- Google and Microsoft took first and second place in Americans' list of most sought-after employers, according to a SurveyMonkey and Fortune poll released this week. Respondents — 19,860 adults over the age of 18 — ranked the top 75 companies to work for based on employer appeal, innovation and impact on the country, willingness to change for success and other criteria.
- Tech companies dominate the list, which also breaks down preferences based on gender, region, diversity, customer services and political party. For example, the company women are most excited about working for is Walt Disney versus Boeing for men; Apple took the top spot for its diversity commitment; Amazon is considered No. 1 in customer service; and Democrats' top pick is Microsoft, while Republicans choose Boeing.
- The list also revealed companies that had the most negative change since 2017, with the top contenders being Fannie Mae, Freddie Mac, Bank of America, Walmart, Pfizer, Wells Fargo and American Airlines.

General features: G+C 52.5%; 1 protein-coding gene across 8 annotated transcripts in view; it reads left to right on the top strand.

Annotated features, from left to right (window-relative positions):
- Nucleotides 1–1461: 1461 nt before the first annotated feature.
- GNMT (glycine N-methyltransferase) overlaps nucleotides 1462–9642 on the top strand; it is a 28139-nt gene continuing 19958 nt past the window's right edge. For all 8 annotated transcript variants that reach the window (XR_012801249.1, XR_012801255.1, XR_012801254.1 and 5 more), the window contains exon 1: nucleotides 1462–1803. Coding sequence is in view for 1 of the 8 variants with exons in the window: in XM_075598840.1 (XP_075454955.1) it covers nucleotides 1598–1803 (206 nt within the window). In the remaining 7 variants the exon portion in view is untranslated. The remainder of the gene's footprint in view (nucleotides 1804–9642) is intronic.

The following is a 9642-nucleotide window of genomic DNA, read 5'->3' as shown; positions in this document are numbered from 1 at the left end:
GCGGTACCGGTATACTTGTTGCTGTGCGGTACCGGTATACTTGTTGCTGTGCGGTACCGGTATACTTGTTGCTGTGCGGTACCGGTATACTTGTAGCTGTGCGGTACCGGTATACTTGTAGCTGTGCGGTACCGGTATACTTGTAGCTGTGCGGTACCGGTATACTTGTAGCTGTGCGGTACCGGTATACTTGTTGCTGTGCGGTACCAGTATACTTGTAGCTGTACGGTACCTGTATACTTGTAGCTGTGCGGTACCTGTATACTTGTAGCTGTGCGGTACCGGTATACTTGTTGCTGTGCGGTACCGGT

The survey not only shows how and why companies were selected, it also demonstrates the power of employer branding. The technology industry includes some of the most recognizable brands in the world; therefore, it's not surprising those companies dominate the survey results. People may be swayed by the familiar, which might explain some of the choices. The takeaway for companies of all sizes and levels of visibility is to cultivate and maintain a brand that represents a positive aspect of business.
Notoriety can have a role in selecting companies for their attributes, as well as their failings. Bad publicity can affect perception, which might be why so many financial service companies made the "negative change" list; each one has faced public scrutiny for questionable or unethical practices.
Branding and bad publicity aside, there are some helpful lessons employers can learn about which company attributes attract — and deter — candidates from these kinds of survey.